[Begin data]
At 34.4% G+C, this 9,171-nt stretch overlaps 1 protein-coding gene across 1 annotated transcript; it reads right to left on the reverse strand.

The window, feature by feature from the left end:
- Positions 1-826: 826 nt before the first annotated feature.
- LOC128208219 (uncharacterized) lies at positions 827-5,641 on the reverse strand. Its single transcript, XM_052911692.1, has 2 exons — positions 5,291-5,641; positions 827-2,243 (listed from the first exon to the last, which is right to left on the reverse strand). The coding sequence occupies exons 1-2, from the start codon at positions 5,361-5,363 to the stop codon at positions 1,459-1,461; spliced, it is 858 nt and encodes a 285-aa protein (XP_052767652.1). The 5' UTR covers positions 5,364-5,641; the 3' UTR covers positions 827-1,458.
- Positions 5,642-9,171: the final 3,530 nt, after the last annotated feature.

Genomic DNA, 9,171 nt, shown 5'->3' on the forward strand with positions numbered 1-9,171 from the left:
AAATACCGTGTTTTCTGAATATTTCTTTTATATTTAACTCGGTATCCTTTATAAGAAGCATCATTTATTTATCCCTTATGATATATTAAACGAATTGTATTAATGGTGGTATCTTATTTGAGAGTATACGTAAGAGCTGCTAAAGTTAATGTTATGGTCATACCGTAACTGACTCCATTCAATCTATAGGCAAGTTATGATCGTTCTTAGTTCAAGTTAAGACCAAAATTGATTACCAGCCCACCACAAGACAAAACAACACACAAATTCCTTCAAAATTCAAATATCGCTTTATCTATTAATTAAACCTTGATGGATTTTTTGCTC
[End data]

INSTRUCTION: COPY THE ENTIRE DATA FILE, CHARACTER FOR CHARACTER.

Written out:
At 34.4% G+C, this 9,171-nt stretch overlaps 1 protein-coding gene across 1 annotated transcript; it reads right to left on the reverse strand.

The window, feature by feature from the left end:
- Positions 1-826: 826 nt before the first annotated feature.
- LOC128208219 (uncharacterized) lies at positions 827-5,641 on the reverse strand. Its single transcript, XM_052911692.1, has 2 exons — positions 5,291-5,641; positions 827-2,243 (listed from the first exon to the last, which is right to left on the reverse strand). The coding sequence occupies exons 1-2, from the start codon at positions 5,361-5,363 to the stop codon at positions 1,459-1,461; spliced, it is 858 nt and encodes a 285-aa protein (XP_052767652.1). The 5' UTR covers positions 5,364-5,641; the 3' UTR covers positions 827-1,458.
- Positions 5,642-9,171: the final 3,530 nt, after the last annotated feature.

Genomic DNA, 9,171 nt, shown 5'->3' on the forward strand with positions numbered 1-9,171 from the left:
AAATACCGTGTTTTCTGAATATTTCTTTTATATTTAACTCGGTATCCTTTATAAGAAGCATCATTTATTTATCCCTTATGATATATTAAACGAATTGTATTAATGGTGGTATCTTATTTGAGAGTATACGTAAGAGCTGCTAAAGTTAATGTTATGGTCATACCGTAACTGACTCCATTCAATCTATAGGCAAGTTATGATCGTTCTTAGTTCAAGTTAAGACCAAAATTGATTACCAGCCCACCACAAGACAAAACAACACACAAATTCCTTCAAAATTCAAATATCGCTTTATCTATTAATTAAACCTTGATGGATTTTTTGCTC